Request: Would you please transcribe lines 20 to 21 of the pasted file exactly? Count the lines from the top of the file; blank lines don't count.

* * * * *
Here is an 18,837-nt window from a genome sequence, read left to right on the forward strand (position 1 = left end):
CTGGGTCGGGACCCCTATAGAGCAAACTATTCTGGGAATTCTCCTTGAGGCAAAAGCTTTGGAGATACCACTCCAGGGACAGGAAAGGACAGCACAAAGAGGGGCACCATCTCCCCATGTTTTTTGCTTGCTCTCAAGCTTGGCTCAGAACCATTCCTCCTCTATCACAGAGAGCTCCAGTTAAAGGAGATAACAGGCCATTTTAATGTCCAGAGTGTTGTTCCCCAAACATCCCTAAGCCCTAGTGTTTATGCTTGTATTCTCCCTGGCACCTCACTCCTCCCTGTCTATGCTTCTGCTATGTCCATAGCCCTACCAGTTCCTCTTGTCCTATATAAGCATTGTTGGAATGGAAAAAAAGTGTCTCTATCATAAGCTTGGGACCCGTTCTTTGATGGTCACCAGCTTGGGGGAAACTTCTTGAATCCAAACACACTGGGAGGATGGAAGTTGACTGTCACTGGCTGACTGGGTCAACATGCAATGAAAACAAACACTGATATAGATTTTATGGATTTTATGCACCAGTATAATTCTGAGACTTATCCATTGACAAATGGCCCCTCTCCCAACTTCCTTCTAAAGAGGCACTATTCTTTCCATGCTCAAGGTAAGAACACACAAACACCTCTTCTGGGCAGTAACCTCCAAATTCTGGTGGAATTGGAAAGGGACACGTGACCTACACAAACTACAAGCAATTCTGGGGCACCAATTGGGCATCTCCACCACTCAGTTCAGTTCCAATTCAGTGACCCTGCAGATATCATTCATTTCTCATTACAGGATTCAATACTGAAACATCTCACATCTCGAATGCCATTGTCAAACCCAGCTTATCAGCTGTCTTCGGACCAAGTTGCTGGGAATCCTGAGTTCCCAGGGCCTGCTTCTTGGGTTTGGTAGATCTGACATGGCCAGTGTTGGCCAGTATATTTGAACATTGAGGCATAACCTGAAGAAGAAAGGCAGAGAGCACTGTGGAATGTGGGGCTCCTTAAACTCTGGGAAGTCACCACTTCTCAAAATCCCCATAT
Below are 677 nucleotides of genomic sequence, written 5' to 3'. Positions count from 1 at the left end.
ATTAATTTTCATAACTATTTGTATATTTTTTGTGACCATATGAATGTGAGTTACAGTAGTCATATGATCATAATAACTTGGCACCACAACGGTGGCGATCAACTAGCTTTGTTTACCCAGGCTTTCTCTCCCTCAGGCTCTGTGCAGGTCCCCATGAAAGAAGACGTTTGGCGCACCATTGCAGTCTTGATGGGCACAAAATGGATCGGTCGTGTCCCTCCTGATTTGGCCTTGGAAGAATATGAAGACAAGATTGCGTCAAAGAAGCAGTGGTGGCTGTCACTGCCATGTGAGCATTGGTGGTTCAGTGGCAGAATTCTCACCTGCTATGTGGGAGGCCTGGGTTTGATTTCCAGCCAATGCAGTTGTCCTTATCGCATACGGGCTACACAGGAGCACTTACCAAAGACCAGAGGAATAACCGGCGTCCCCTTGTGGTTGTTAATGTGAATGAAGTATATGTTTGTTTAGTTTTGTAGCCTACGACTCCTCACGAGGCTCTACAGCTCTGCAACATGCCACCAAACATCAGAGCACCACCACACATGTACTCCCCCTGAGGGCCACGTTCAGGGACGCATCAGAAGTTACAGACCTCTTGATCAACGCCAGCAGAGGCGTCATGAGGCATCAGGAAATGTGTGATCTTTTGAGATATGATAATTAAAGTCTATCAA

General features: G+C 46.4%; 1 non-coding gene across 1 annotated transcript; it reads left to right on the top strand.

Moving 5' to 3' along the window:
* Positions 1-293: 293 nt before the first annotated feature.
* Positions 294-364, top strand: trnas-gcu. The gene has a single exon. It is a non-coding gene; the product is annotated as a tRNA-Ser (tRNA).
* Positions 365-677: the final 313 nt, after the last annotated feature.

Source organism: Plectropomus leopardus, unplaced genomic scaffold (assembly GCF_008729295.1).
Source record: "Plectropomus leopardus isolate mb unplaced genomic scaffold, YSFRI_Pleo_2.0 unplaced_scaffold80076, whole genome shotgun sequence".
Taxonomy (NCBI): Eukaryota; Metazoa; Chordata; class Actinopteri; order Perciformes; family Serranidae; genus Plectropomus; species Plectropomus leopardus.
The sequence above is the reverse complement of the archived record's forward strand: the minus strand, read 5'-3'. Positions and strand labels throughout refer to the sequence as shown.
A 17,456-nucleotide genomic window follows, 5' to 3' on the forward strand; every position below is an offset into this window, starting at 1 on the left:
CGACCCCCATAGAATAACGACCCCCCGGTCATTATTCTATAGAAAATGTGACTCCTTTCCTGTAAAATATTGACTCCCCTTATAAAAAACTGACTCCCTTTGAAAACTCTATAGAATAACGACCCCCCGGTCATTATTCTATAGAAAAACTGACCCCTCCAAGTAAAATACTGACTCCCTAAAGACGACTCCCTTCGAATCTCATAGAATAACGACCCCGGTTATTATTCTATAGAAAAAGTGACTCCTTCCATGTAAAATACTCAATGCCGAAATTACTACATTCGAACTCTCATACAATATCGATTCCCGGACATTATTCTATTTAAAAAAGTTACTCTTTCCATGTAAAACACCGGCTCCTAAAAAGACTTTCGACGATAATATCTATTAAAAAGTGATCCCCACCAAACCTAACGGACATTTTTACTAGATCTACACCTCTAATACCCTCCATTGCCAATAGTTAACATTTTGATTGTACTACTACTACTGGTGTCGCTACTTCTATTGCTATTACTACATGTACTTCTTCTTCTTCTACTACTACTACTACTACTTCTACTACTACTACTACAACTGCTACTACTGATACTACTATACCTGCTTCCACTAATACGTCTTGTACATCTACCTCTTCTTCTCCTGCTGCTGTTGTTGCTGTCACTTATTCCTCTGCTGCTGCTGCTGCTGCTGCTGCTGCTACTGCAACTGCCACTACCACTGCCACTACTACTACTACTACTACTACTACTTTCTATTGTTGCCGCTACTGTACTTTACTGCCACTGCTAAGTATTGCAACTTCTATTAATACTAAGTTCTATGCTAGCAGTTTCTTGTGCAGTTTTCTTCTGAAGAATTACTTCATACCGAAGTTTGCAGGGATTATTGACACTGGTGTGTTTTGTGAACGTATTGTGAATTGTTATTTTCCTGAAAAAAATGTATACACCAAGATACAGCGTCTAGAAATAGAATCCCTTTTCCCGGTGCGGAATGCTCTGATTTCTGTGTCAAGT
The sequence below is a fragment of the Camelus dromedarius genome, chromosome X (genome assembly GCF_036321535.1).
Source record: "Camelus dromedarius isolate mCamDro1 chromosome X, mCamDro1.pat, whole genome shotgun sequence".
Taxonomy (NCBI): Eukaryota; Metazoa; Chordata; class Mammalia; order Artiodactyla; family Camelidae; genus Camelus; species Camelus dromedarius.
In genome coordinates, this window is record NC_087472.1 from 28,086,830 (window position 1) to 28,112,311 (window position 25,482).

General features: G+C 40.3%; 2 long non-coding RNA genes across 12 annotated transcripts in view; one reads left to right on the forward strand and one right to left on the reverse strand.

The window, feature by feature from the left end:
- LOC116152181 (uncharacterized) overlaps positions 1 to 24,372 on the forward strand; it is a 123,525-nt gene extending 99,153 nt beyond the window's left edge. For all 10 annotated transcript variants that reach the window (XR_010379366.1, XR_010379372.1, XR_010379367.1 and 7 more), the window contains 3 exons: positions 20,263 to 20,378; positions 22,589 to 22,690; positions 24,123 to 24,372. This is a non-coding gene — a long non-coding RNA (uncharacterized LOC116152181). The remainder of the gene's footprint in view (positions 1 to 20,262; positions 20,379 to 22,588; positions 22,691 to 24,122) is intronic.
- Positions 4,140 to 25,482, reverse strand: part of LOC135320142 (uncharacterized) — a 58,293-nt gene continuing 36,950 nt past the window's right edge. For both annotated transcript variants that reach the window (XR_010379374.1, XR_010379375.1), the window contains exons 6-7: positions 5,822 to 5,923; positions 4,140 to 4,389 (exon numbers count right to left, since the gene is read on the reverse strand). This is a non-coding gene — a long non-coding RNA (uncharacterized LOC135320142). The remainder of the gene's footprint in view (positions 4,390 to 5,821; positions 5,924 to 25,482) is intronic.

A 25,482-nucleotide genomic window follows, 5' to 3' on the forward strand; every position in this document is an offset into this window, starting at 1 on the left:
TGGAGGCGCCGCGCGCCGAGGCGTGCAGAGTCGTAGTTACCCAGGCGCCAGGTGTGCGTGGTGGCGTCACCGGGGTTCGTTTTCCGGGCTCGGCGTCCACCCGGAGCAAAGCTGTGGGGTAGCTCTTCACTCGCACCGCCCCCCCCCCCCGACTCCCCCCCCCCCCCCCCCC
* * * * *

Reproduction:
General features: G+C 40.3%; 2 long non-coding RNA genes across 12 annotated transcripts in view; one reads left to right on the forward strand and one right to left on the reverse strand.

The window, feature by feature from the left end: